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The Populist Backlash against Globalization: A Meta-Analysis of the Causal Evidence

Monday, April 3, 2023, 1:30 pm – 3:10 pm

The Inequalities and Democracy Workgroup of the CEU Democracy Institute cordially invites you to its seminar.

If you would like to attend, please register here.

Please keep in mind that external guests will not be able to enter the building without prior registration.

The literature on populism is divided on whether economic factors are significant and robust causes of populism. To clarify this issue, the present study performs the first systematic review and meta-analysis of the evidence of a causal association between economic insecurity and populism. The study combines database search with searching the citations of eligible studies and recently published narrative reviews. 36 published and non-published papers were identified and reviewed, and a concise narrative summary and numerical synthesis of the key findings are presented. Although the review finds significant heterogeneity in several dimensions, all papers report a significant causal association. A recurrent magnitude is that economic insecurity explains around one-third of recent surges in populism. The study tests for publication bias by conducting a funnel-plot asymmetry test and a density discontinuity test of the distribution of t-statistics. There is significant evidence for publication bias; however, the causal association between economic insecurity and populism remains significant after controlling for it.

The seminar starts with a 25-minute presentation of the research followed by the comments of the discussant. Then the floor will be open for participants to ask questions and discuss the research. To be able to actively take part in the discussion, please read the draft paper beforehand which is available upon request from the author.


Gabor Scheiring (Ph.D., Cambridge), is a Marie Curie Fellow at Bocconi University. His research uses quantitative, qualitative, and comparative methods to address the socio-economic determinants of inequality in health and wellbeing, and how these inequalities shape democracy and capitalist diversity through the national-populist mutation of neoliberalism. His book, The Retreat of Liberal Democracy (Palgrave, 2020), winner of the BASEES 2021 Book Award, shows how working-class dislocation and business elite polarization enable illiberalism in Hungary. His comparative research explores how economic shocks have contributed to the post-socialist population crisis in Eastern Europe and to the deaths of despair epidemic in the US and how the lived experience of these shocks fuels populism through worse health and social disintegration.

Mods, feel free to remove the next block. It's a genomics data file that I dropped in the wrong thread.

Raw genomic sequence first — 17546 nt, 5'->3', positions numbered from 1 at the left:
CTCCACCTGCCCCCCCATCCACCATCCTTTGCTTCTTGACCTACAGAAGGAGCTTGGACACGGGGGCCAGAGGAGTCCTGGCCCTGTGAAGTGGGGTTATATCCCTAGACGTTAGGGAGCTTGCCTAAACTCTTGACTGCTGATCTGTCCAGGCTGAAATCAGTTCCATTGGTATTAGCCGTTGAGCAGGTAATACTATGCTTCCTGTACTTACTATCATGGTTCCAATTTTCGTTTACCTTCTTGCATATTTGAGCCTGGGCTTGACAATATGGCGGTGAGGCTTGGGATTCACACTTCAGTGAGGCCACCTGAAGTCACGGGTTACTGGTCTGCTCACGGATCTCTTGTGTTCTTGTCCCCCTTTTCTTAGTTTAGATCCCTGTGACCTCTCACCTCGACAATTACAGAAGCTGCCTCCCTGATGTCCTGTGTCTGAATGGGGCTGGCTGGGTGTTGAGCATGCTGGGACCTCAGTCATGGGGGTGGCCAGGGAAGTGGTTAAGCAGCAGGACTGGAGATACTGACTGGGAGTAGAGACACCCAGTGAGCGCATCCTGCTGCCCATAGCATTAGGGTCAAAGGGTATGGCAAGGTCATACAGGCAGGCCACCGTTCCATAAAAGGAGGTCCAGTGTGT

Eva Fodor is Professor of Gender Studies at the Central European University and a Research Affiliate at DI. Eva works in the field of comparative social inequalities.  Specifically, she is interested in how and why gender differences in the labor market and elsewhere are shaped, reshaped, renegotiated and reproduced in different types of societies and in different social contexts. Her recent book, The Gender Regime of Anti-Liberal Hungary describes the introduction of what she calls a "carefare" regime in Hungary after 2010 (open access with Palgrave Pivot, 2022). Her ongoing research projects address the impact of the Covid - 19 pandemic on the division of care work, and the transformation of the labor market during and following the pandemic.